Outsourcing: Offshoring to China: What Should Your Model Be? - - BioPharm International


Outsourcing: Offshoring to China: What Should Your Model Be?

BioPharm International
Volume 19, Issue 12

To provide an additional level of IP protection for the diagnostic instruments, Adaltis keeps a final step of the manufacturing process to itself, by installing and testing the software in the component. Without the software, the instruments produced in China are unusable.

As we can see, Adaltis has chosen to build its own facility in China to ensure compliance with European standards. In the process, it is developing local expertise, which it expects to conserve. It has moved its most stable product lines in China, and keeps the final step of production to itself to protect its intellectual property.


The growth of the Chinese market is leading to a more competitive environment in production processes. As the examples show, some of the first life sciences companies to produce products in China are involved in diagnostic equipment and reagents. Although there are particular factors that drove each company to certain strategies, there are common lessons that can be taken from these examples.

First, the human side of relationships is the key to a successful partnership in China. Logistical considerations and expertise might be important factors when choosing a partner, but never as important as the relationship, which includes the network of contacts the local partner will bring to the project. In all three of our case studies, the trust that was developed between partners was directly tied to the success of the Western companies' business in China.

Second, companies should evaluate carefully which product to offshore. As we discovered, most Western companies opt to offshore simple products, to take advantage of cost savings. For complex products or devices, a cautious approach is the norm; in all our case studies, companies kept some operations in their local facilities, and none talked of total production offshoring.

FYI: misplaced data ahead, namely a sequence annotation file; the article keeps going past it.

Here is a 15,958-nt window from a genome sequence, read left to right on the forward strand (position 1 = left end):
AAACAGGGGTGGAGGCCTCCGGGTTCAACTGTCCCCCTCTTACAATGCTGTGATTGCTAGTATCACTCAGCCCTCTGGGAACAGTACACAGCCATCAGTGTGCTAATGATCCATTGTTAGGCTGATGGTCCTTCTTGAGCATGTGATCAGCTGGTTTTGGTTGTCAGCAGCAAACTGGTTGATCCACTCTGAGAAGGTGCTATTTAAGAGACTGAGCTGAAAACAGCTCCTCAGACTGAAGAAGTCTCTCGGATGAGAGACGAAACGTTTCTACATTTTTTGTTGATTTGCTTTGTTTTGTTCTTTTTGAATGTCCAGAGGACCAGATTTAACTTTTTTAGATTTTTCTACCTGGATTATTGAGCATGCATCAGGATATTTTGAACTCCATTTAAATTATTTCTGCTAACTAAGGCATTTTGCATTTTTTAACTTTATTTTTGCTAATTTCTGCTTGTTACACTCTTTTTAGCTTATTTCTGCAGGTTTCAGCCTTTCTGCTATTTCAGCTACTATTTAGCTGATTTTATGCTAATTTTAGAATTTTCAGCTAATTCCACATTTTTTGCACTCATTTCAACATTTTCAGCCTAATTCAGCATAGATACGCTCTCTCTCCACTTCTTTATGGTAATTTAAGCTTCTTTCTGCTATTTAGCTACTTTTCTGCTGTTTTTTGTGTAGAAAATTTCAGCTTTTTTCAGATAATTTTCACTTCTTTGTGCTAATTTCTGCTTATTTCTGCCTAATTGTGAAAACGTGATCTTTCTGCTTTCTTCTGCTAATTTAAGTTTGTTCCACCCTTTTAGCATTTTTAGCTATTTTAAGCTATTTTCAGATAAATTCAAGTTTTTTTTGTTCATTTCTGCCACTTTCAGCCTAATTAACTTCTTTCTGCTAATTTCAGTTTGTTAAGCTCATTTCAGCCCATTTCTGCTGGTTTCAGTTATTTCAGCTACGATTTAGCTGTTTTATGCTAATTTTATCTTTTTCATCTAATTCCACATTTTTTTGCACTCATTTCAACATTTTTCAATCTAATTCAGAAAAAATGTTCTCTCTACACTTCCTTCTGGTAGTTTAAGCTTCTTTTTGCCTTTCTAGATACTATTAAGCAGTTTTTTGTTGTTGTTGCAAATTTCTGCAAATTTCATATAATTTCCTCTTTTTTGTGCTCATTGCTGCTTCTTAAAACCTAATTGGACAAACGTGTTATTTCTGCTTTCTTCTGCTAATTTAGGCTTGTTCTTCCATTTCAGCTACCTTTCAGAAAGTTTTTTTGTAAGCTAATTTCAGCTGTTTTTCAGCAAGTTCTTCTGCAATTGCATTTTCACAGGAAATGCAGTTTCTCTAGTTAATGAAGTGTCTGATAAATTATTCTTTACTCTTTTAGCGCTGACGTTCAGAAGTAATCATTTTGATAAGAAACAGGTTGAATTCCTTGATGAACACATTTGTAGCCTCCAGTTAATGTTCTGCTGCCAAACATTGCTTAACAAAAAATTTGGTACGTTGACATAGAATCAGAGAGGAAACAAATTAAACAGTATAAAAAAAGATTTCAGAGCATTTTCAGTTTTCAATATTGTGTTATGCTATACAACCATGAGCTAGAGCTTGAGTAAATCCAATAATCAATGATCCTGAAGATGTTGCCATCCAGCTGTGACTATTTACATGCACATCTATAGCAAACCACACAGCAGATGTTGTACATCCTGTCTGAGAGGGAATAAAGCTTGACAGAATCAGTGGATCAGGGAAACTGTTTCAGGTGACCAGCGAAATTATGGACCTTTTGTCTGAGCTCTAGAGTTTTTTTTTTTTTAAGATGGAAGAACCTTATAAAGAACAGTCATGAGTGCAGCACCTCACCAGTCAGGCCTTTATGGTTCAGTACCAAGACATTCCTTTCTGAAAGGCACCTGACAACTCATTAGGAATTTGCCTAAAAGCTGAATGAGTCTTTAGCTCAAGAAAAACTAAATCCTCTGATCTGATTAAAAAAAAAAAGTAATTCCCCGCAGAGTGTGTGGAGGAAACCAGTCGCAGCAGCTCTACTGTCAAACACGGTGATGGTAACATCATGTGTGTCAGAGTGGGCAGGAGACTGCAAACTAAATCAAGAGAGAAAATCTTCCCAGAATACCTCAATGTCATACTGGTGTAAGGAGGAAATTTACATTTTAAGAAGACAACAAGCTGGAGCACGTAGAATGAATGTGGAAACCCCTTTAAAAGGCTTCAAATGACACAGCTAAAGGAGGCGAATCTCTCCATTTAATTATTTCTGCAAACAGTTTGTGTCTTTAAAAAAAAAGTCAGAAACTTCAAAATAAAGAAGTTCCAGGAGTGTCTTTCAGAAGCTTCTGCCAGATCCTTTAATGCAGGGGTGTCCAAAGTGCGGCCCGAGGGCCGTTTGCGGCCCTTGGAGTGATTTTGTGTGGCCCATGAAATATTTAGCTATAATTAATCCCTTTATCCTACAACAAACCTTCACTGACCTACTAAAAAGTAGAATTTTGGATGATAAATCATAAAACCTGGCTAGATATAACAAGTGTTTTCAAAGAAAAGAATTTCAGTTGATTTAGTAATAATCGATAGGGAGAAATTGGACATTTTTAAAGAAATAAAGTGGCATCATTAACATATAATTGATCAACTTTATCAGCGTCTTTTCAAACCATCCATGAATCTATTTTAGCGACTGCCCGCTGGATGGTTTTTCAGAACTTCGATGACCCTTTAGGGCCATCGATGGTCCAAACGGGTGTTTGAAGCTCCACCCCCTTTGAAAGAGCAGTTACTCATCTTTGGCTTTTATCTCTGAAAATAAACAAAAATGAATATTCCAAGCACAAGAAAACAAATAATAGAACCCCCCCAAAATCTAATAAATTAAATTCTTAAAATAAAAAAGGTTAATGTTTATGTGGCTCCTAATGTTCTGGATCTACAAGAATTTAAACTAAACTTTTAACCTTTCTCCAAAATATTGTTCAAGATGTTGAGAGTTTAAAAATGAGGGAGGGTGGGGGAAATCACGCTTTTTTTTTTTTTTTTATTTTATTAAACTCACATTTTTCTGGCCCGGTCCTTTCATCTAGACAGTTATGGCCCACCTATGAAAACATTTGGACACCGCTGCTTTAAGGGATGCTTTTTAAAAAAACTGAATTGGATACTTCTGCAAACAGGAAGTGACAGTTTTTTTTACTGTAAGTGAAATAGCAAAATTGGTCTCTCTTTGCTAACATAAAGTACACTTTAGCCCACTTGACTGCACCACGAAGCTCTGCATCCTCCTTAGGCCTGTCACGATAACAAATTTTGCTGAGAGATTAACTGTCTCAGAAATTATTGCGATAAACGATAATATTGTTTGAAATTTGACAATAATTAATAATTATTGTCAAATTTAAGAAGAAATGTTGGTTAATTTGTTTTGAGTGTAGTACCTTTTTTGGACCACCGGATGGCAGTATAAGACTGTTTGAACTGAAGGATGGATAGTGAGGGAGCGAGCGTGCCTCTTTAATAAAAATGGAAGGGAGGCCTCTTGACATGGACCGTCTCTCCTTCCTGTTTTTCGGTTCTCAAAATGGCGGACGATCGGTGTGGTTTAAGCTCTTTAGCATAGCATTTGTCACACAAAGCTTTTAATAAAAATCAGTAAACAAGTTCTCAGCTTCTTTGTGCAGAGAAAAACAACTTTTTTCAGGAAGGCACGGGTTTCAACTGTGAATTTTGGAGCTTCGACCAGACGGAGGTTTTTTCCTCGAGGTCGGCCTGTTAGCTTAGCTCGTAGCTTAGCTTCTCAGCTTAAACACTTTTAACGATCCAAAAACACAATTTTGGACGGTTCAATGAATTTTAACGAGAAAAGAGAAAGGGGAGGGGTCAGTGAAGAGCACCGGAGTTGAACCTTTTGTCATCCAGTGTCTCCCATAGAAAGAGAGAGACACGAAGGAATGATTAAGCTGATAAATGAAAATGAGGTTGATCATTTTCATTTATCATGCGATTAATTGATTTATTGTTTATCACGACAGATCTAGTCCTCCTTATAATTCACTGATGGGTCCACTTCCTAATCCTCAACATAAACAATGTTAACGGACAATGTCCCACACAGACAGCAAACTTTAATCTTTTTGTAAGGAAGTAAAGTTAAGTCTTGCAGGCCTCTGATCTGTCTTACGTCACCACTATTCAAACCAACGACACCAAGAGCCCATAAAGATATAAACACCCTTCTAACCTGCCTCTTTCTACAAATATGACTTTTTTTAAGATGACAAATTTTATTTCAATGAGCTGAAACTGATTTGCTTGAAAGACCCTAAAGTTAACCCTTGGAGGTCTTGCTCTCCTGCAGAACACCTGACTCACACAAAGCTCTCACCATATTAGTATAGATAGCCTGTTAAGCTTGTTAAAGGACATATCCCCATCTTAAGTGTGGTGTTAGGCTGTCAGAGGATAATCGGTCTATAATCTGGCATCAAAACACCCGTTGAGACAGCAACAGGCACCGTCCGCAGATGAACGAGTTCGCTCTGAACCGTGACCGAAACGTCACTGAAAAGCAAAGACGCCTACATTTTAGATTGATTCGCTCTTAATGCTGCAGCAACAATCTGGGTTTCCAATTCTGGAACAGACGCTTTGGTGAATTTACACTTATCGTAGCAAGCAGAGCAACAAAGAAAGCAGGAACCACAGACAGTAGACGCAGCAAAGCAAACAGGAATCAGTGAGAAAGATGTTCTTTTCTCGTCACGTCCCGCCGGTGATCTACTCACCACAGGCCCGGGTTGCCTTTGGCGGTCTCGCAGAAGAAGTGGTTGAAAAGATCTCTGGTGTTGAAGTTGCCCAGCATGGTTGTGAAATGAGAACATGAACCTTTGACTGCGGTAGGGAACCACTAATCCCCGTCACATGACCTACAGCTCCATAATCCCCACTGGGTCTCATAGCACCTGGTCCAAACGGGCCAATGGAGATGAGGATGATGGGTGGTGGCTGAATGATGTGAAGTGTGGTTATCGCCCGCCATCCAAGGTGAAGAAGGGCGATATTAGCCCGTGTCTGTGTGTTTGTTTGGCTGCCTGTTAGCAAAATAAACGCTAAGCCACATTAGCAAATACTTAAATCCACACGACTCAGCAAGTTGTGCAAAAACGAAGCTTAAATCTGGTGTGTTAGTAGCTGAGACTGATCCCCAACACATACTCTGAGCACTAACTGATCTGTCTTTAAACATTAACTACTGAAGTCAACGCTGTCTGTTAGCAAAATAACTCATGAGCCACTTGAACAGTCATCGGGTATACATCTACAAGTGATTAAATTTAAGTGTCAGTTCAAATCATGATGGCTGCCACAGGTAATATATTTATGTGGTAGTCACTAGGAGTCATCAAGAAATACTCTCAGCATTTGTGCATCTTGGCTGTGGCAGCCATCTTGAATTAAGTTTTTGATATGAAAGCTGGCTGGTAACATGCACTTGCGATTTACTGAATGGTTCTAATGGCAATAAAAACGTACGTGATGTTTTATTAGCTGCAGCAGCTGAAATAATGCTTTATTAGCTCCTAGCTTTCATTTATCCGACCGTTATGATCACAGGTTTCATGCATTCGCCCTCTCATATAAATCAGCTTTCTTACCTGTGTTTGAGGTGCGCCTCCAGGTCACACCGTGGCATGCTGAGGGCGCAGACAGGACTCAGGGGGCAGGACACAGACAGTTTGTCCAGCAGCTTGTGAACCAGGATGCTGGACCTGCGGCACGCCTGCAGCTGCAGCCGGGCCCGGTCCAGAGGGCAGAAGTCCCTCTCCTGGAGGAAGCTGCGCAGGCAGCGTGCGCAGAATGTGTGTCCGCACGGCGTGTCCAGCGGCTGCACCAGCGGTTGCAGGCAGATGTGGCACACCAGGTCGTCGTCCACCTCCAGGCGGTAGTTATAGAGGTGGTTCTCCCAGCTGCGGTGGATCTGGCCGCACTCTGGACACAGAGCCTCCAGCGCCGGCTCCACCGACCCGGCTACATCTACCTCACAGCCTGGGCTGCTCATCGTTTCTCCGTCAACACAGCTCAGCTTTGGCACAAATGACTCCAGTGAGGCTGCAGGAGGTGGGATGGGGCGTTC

Finally, even though IP enforcement in China has improved, careful planning is still necessary to avoid losses related to infringement. Recent court cases have shown that there is a willingness to protect intellectual property in China far more aggressively than in the past, but this does not mean that companies can enter China without a careful IP protection strategy.

China's unprecedented growth has led many to take a closer look, and to take advantage to its success. With the proper model and a good local partner, the question asked shouldn't be "Should I go?" but rather, "When?"

Jean-Francois Denault is consultant at Impacts Solutions, Montreal, Canada 514.978.2676,


1. Miller J. All eyes on Asia: Manufacturing in Asia, China and India. BioPharm Int. 2005 18(9); 28–30.

2. Jones Lang Lasalle. Offshoring market in China expected to grow further. 2004. Chicago: Jones Lang Lasalle. Available from: http://www.joneslanglasalle.com.cn/en-gb/news/2004/9_September_2004.htm

3. Dowd Greene C. India and China: Emerging generic strategies. GPHA API 2006 Meeting; 2006 Mar 21; New York, NY.

4. Goodall S, Janssens B, Wagner K, Wong J, Woods W, Yeh M. The promise of the East: India and China as R&D options, BIOEntrepreneur. Published online at http://www.nature.com/bioent. 2006 Jul; doi:10.1038/bioent910.

5. Boston Consulting Group. A game plan for China. Rising to the productivity challenge in biopharma R&D. 2005 Dec.

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